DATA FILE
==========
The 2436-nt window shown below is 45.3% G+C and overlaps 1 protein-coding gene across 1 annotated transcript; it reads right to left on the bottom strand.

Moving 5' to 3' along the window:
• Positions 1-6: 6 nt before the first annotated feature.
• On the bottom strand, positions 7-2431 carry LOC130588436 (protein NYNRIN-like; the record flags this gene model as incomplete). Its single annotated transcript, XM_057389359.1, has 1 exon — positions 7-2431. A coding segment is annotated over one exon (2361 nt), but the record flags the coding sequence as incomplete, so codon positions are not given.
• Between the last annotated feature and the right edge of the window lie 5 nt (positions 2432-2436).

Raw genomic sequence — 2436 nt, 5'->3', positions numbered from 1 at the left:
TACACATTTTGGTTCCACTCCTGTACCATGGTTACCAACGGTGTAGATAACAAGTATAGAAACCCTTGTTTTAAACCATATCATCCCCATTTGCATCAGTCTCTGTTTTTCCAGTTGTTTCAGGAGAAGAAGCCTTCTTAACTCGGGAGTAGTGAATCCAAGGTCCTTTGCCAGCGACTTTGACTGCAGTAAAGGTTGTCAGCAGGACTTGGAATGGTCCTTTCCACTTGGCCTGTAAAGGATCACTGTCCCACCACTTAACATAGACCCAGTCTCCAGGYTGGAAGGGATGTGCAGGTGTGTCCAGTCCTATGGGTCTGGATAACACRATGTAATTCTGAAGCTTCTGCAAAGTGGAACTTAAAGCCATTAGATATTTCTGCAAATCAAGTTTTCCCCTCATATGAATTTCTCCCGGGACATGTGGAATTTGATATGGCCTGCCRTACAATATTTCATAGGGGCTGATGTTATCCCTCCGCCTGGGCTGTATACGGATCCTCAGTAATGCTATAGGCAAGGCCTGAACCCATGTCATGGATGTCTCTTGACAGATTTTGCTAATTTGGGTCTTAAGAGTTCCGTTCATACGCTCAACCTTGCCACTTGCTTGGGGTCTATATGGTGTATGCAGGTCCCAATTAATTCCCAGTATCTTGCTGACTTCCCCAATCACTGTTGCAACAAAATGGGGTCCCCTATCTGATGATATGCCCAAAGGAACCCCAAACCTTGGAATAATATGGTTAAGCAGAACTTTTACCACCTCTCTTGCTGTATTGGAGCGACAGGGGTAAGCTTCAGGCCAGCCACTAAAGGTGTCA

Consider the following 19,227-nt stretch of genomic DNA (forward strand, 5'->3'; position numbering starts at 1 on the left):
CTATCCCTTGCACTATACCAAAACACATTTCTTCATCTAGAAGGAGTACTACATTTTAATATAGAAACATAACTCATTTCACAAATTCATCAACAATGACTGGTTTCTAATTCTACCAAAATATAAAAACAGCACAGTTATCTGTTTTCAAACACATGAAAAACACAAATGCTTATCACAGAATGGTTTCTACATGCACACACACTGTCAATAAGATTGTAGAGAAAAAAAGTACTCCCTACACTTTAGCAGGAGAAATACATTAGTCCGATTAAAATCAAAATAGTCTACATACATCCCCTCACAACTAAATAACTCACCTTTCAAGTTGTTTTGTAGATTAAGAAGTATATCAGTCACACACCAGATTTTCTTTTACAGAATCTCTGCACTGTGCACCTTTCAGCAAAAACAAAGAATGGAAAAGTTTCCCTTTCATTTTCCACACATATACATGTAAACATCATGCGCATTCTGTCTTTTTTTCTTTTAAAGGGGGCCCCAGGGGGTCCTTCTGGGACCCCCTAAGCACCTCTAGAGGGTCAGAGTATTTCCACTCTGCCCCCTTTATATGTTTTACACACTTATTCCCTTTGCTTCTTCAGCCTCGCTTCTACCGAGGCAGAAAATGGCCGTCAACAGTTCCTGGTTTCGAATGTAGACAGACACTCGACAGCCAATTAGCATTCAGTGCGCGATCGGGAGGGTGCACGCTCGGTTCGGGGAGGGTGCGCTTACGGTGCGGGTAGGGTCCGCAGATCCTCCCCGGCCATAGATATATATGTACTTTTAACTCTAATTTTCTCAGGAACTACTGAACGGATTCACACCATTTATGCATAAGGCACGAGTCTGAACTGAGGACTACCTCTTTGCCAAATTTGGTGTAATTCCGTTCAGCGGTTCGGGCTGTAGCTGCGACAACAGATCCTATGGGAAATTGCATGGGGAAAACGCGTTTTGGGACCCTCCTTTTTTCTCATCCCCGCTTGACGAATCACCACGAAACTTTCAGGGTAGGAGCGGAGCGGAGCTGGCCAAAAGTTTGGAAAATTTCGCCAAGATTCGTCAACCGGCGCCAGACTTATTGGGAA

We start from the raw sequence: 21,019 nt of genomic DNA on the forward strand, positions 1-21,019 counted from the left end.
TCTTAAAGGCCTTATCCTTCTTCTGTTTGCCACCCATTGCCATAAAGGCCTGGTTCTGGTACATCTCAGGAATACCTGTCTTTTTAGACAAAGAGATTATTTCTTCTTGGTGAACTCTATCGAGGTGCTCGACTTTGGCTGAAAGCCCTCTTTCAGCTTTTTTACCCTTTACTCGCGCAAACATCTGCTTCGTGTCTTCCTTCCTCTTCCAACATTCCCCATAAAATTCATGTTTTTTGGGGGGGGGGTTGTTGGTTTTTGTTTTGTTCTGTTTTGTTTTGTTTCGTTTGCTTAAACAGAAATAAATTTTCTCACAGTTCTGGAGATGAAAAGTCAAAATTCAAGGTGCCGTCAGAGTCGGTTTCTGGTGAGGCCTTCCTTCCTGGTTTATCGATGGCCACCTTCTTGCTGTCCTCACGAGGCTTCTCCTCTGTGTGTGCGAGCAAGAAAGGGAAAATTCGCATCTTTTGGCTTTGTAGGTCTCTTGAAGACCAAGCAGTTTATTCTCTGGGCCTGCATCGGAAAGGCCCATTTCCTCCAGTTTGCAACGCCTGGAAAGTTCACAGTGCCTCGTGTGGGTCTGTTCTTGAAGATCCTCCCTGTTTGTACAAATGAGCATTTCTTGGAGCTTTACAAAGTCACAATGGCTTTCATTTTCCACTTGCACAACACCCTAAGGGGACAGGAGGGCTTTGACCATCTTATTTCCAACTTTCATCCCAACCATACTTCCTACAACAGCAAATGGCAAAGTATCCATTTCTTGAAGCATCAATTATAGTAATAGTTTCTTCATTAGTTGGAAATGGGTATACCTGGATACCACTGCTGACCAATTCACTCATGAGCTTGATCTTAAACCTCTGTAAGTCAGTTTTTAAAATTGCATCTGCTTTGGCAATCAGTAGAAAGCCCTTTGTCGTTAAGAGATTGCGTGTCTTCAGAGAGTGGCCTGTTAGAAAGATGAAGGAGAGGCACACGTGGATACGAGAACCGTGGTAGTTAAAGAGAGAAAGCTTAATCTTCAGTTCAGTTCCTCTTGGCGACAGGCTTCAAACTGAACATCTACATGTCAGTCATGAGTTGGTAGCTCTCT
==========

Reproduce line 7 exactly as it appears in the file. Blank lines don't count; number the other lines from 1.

TACACATTTTGGTTCCACTCCTGTACCATGGTTACCAACGGTGTAGATAACAAGTATAGAAACCCTTGTTTTAAACCATATCATCCCCATTTGCATCAGTCTCTGTTTTTCCAGTTGTTTCAGGAGAAGAAGCCTTCTTAACTCGGGAGTAGTGAATCCAAGGTCCTTTGCCAGCGACTTTGACTGCAGTAAAGGTTGTCAGCAGGACTTGGAATGGTCCTTTCCACTTGGCCTGTAAAGGATCACTGTCCCACCACTTAACATAGACCCAGTCTCCAGGYTGGAAGGGATGTGCAGGTGTGTCCAGTCCTATGGGTCTGGATAACACRATGTAATTCTGAAGCTTCTGCAAAGTGGAACTTAAAGCCATTAGATATTTCTGCAAATCAAGTTTTCCCCTCATATGAATTTCTCCCGGGACATGTGGAATTTGATATGGCCTGCCRTACAATATTTCATAGGGGCTGATGTTATCCCTCCGCCTGGGCTGTATACGGATCCTCAGTAATGCTATAGGCAAGGCCTGAACCCATGTCATGGATGTCTCTTGACAGATTTTGCTAATTTGGGTCTTAAGAGTTCCGTTCATACGCTCAACCTTGCCACTTGCTTGGGGTCTATATGGTGTATGCAGGTCCCAATTAATTCCCAGTATCTTGCTGACTTCCCCAATCACTGTTGCAACAAAATGGGGTCCCCTATCTGATGATATGCCCAAAGGAACCCCAAACCTTGGAATAATATGGTTAAGCAGAACTTTTACCACCTCTCTTGCTGTATTGGAGCGACAGGGGTAAGCTTCAGGCCAGCCACTAAAGGTGTCA